James Madison Papers

To James Madison from Albert Gallatin, 20 November 1801

From Albert Gallatin

Nover. 20th 1801

Dear Sir

I enclose the Auditor’s remarks on Mr Fenwick’s account.1 The nature of the vouchers necessary to be produced by him in support of his charges is a question proper to be decided by the accounting officers; but the principles by which they should be guided in authorizing the several species of expenditure, must be settled, upon due consideration of the laws, by your Department.

A circular letter, mentioned in the enclosed letter from Mr F., was written by the Secretary of State in pursuance of the law of 18th April 1798.2 That law makes the Secrety. under the direction of the President sole judge of the reasonableness of the advances made by the Consuls—these must be for two objects only; “making & supporting claims of american citizens to captured property, before the tribunals of foreign countries”—& “relief of sick & destitute seamen.” By “making & sup. claims before tribunals” nothing more was intended than the payment or rather advance of legal fees in same manner as done in the preceding year in relation to the prosecution of claims in Great Britain. That first law appropriates 30,000 dollars for expences incurred prior to & during 1798. The law of 19 Feby. 17993 authorizes for that year only the personal relief to seamen—and the appropriation of 20,000 dollars for that year (Act of 2d Mar[c]h 1799—Vol. 4 page 486)4 is also confined to that object. So that the laws of 1799 left that year unprovided for in relation to the prosecution of claims by the Consuls. The law of 13th May 18005—3d Sect. authorize⟨s⟩ the President to reimburse, to the amount of 5,000 dollars, expences theretofore made, or which may be made before 1st Septer ensuing by Consuls, for supporting claims before foreign tribunals. The law of March 3d 18016 appropriates loosely 64 thd. dollars for prosecuting claims; but in this sum are blended three items (as will appear by estimate for 1801 furnished by Secy. of State—see printed estim. page 28) vizt Agents in London 9,000—prosecuting claims in England 45,000—reimbursing Consuls &a. 10,000—which last sum alone was intended for that object. It is even doubtful whether any part of that appropriation is applicable to that object, as the authorization which had expired with 1st Sept. 1800 was not renewed for this year. Upon the whole the only authorizing laws as to claims are those of 18th Ap. 98 & 13th May 1800, which, together appropriate 35,000 dollars; (but the 30,000 appd. by the first law embrace relief to seamen) to which must be added the appropn. of 10,000 by law of 1801 3d March.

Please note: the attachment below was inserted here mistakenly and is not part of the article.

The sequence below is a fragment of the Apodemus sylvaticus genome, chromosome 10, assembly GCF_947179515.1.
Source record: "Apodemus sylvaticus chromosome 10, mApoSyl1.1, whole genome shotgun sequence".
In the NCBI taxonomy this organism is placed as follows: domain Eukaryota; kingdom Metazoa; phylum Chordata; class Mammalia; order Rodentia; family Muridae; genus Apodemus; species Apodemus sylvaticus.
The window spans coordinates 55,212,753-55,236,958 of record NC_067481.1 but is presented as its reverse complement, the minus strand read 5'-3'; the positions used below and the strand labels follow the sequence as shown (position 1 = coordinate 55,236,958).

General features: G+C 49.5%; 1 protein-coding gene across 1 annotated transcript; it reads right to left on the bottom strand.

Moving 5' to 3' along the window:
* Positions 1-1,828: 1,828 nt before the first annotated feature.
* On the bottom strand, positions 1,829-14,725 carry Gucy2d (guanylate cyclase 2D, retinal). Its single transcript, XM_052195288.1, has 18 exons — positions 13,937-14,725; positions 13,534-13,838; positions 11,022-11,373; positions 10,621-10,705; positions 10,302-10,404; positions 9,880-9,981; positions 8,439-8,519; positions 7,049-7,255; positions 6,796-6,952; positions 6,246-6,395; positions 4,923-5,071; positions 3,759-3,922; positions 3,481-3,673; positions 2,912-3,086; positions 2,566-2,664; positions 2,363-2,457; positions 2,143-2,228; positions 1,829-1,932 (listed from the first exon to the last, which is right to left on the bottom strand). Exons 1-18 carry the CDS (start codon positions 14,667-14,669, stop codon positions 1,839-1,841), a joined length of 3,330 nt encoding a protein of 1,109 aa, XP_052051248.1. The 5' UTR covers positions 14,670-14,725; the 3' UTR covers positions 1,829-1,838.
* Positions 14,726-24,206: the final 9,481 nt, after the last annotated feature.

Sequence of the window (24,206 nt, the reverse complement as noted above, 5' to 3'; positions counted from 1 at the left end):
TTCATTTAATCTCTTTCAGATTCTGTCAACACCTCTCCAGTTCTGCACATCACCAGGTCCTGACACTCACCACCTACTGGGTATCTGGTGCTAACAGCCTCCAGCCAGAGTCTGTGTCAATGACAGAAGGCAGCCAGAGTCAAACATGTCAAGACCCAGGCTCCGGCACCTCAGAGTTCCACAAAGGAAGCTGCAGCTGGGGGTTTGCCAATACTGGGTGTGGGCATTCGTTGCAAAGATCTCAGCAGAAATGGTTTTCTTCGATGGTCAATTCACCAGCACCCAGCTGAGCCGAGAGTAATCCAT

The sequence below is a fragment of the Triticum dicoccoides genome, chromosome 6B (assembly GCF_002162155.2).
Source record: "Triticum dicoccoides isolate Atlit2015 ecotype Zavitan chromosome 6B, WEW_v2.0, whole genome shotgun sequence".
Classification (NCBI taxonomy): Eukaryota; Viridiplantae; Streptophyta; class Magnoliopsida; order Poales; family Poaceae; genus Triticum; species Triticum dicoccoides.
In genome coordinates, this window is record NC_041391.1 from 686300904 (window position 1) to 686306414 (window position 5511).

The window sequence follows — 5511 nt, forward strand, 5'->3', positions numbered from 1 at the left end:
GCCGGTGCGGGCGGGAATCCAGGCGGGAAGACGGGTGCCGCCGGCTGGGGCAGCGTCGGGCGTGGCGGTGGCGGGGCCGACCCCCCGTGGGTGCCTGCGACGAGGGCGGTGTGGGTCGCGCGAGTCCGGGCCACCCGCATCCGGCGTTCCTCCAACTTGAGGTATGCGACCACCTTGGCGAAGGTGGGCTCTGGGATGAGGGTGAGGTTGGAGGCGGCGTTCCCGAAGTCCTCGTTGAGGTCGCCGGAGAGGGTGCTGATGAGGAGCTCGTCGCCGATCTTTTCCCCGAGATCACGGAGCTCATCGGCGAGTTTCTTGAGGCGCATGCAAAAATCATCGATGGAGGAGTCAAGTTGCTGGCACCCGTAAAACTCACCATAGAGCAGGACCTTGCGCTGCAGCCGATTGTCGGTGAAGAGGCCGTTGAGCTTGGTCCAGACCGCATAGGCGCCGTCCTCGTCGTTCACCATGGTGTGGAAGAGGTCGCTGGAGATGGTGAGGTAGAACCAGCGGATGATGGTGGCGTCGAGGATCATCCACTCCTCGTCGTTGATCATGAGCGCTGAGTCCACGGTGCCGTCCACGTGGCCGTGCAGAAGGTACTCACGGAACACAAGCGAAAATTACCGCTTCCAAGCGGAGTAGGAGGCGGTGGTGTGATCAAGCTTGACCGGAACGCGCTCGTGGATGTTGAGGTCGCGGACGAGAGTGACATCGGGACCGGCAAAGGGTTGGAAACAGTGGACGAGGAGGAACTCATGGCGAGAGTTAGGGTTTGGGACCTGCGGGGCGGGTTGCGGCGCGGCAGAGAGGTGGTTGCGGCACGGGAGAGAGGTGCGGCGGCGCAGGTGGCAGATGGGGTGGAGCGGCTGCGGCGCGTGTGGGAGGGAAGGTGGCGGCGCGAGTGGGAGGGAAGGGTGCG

It is clear from the style of those two laws that the President must ultimately decide of what may be called reasonable advances as applied to the objects intended by the law; and that the definition of those objects must depend on a sound construction of the law. To me, the rule laid down for the expences of prosecuting claims before the courts in Great Britain, would appear, on first impression the most eligible.

Excuse this scrawl I wanted to save you the trouble of searching for the several laws. Your’s sincerely

Albert Gallatin

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